• Remove or trim trees and bushes that could cause damage from high winds.
  • Repair any exterior of your home that needs work, e.g., spouts, gutters, and roofing.
  • Siding can be secured by using fasteners or other types of tools.
  • Prepare a disaster supply kit as identified by the Red Cross and other organizations.
  • Remember to take photos.

Earthquake

There are natural earthquakes and fracking earthquakes. Many people are unaware that earthquakes occur nearly in every U.S. state, either as a slight tremor or as a strong magnitude quake. The tips for protecting your family from an earthquake are provided by the Red Cross.

To protect your home in advance of an earthquake, prepare your home with the following:

  • Don’t hang heavy pictures, mirrors, lights, or other wall accessories near where people lie or sit.
  • Heavy furniture should always be closest to the floor.
  • Strongly anchor tall, freestanding bookcases or cabinets to keep them from toppling.
  • Ask home repair persons about strengthening sliding glass doors, canopies, etc.
  • Bolt water heaters and other gas appliances with wall studs.

To help protect the family, the Red Cross suggests that you get under a sturdy piece of furniture and hold onto it. Depending on where you live, there are seismic retrofit actions you can take. Property owners are now turning to PACE as a financing option for seismic upgrades. As a serious liability, earthquakes can leave home owners very negligent.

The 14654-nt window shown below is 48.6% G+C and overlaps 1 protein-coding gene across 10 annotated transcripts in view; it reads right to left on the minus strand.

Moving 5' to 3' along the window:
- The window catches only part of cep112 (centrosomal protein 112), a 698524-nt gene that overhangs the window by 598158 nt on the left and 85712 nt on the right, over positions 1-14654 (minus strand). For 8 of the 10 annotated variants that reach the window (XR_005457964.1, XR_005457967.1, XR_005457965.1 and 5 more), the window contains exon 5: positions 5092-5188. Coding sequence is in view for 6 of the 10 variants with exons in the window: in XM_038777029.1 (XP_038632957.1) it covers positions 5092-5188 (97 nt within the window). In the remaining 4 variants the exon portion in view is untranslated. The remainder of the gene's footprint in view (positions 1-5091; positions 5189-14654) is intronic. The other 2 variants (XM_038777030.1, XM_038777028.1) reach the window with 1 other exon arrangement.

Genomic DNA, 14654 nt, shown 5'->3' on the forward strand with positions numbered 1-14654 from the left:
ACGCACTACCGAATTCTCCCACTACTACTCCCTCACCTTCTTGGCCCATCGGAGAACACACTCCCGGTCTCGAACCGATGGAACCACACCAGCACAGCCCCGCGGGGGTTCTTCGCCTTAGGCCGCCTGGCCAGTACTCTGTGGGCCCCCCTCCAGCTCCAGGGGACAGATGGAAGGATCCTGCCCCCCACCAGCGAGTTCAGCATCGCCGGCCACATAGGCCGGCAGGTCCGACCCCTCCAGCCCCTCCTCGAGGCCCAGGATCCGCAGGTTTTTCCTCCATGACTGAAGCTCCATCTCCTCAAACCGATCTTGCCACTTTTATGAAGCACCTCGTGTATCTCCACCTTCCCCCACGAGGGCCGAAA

Wildfires

In 2017, the U.S. has set a record for wildfires. Whether caused by lightning, campers, vandalism, or other incidences, wildfires eat our homes and surrounding property landscapes. There are safety practices that can help to reduce how our homes will be impacted:

  • Install fire detectors and keep fire extinguishers handy.
  • Keep trees trimmed and cut-back bushes close to the house.
  • When building your home, invest in fire-resistant building materials. This may also provide an insurance discount.
  • Install indoor fire sprinklers.
  • Cover exterior crawl spaces or holes with wire mesh which keeps embers from blowing into the home.

Flooding

So far in the first half of 2017, flooding has produced record setting catastrophes in the U.S. (Harvey/Irma forecasted $290 Billion economic damage). In some U.S. states, flood insurance is a requirement, but in the remaining states, flood insurance can be an expensive option. To protect your home from natural calamity flood events, take precautions like the following:

  • Begin an evacuation plan and practice it regularly.
  • Listen to local authorities about evacuation plans and shelters.
  • Place many documents and valuables in a watertight safe.
  • Buy emergency and first-aid supplies and keep them updated.
  • Keep flashlights available and keep extra batteries.
  • If trapped in your home, move everyone to the highest floor.

Disaster events can occur sometimes without warning; therefore, it is best for yourself and the whole family to be as prepared as possible by staying informed, make an advanced plan, and take the appropriate action to protect your home from a natural calamity.